Mast Cell Tumors

Feb 25, 2022


Mast cell tumors (MCT) are one of the most common cancers found on and under the skin of dogs. Although certain breeds such as golden retrievers, Labrador retrievers, boxers, Boston terriers, pugs, and shar peis appear to be predisposed to this tumor, any breed or mixed breed can develop MCT. Although MCTs most commonly afflict middle-aged to older dogs, they are also found with surprising frequency in pets that are young. Approximately 10% to 15% of dogs with this cancer develop multiple MCTs throughout their lifetime.


A wide range of signs are associated with MCT. Most common are variably sized skin lumps. Other signs that are commonly associated with MCT are related to the unique role that normal mast cells play. Histamine and other substances that play important roles in inflammation are made and released by normal mast cells, and when MCT are present they may release these chemicals and cause signs such that is seen with allergic reactions after a bee sting or asthma attack. Therefore if these chemicals are released from a MCT their symptoms may include the following:

  • Swelling, itching, redness, skin ulceration, or bruising at the tumor site.
  • Changes in size and shape of mass, particularly after it has been handled.
  • Abdominal discomfort and vomiting may indicate ulceration of the gastrointestinal tract, caused by histamine release from the granules.
  • Anemia, caused by extensive bleeding into the stomach or intestines.


When making decisions regarding a dog with MCT, three questions should be addressed:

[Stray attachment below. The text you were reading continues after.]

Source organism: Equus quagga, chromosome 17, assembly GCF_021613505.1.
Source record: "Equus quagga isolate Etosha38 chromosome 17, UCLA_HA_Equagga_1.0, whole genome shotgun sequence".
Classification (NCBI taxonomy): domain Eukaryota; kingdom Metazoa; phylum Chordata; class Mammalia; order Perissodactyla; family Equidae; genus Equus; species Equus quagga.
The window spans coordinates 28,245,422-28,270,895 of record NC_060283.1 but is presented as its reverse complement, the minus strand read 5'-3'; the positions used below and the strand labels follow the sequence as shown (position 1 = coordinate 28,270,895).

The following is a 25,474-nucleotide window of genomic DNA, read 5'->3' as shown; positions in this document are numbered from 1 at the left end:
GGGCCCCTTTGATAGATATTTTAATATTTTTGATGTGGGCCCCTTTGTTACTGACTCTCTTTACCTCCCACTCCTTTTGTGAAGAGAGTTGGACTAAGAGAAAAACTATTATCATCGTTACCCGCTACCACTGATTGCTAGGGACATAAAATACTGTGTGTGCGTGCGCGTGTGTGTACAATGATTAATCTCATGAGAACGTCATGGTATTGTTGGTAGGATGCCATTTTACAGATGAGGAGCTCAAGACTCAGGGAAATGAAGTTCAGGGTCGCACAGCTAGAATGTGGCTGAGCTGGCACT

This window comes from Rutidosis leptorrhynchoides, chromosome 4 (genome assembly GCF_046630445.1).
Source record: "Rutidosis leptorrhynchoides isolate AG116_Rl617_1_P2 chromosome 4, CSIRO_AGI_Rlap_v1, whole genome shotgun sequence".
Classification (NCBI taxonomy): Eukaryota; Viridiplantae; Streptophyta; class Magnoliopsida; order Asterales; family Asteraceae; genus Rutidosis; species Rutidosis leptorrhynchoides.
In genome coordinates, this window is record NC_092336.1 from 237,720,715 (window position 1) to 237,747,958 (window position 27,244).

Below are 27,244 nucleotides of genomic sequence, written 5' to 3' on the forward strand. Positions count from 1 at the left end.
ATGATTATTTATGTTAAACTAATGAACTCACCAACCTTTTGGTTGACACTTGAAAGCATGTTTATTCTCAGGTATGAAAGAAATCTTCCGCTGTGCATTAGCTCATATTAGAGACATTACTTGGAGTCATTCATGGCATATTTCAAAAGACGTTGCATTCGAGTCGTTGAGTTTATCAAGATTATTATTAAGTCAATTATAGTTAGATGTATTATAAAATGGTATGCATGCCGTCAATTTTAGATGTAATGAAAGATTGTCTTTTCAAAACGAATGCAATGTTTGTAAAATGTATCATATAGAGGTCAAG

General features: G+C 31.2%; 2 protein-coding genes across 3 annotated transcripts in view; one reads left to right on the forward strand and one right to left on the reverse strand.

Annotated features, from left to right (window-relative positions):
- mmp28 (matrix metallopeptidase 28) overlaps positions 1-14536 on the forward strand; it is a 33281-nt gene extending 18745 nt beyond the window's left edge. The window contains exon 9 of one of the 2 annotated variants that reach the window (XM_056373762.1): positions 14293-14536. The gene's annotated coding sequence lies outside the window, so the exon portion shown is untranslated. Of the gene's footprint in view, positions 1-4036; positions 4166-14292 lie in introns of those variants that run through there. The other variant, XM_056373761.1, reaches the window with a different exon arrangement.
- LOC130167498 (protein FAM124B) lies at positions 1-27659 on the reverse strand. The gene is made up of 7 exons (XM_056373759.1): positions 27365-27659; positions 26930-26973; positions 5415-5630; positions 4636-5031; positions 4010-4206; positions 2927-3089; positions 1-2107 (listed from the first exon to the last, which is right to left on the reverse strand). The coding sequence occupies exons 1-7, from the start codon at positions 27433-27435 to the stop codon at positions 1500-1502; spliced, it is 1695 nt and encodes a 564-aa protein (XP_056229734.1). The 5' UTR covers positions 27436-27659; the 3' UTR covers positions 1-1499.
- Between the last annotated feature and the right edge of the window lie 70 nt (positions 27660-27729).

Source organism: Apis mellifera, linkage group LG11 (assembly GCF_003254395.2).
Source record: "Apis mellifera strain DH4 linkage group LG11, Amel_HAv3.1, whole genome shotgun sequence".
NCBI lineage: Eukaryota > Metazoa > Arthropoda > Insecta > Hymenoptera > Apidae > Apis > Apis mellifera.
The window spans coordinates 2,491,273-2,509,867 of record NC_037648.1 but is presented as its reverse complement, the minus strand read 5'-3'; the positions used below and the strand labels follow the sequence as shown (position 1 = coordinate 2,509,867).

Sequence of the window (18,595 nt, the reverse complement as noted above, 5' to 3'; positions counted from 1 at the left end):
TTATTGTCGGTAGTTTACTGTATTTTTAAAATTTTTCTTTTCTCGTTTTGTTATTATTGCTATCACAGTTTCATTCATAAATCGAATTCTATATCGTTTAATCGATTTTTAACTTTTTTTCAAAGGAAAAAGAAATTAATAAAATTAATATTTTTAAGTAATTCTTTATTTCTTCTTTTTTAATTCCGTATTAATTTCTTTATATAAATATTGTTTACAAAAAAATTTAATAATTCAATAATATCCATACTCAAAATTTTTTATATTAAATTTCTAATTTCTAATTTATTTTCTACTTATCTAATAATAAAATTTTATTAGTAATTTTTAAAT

1. Is there evidence that the tumour has spread?

Mast cell tumors tend to spread first to lymph nodes that are near the tumor. So sampling of the local lump nodes is usually advised. After lymph nodes, MCT may spread to the spleen, liver, and bone marrow and sampling of these organs may also be indicated.

2. What is the grade MCT?

After a biopsy or tumor removal, the pathologist will evaluate the tumor tissue and report if it fits the criteria that best describes an MCT that is:

  • Grade I: A more well-differentiated or lower grade tumor.
  • Grade II: A tumor with intermediate differentiation that extends more deeply into surrounding tissues.
  • Grade III: A higher grade, poorly differentiated tumor that may replace the skin and underlying tissues.

This report will be important in providing information that is useful for predicting how aggressively this tumor may spread and whether additional therapy such as chemotherapy should be added to the treatment plan. As the tumor grade increases, the chance for spread to internal organs is also higher. The pathologist will also determine whether the entire tumor was removed or if tumor cells remain behind. If tumor cells remain behind, you may be provided with additional options for treatment including a second surgery, radiation therapy, or chemotherapy.

3. Are there other MCTs or clinical factors that may affect decision-making?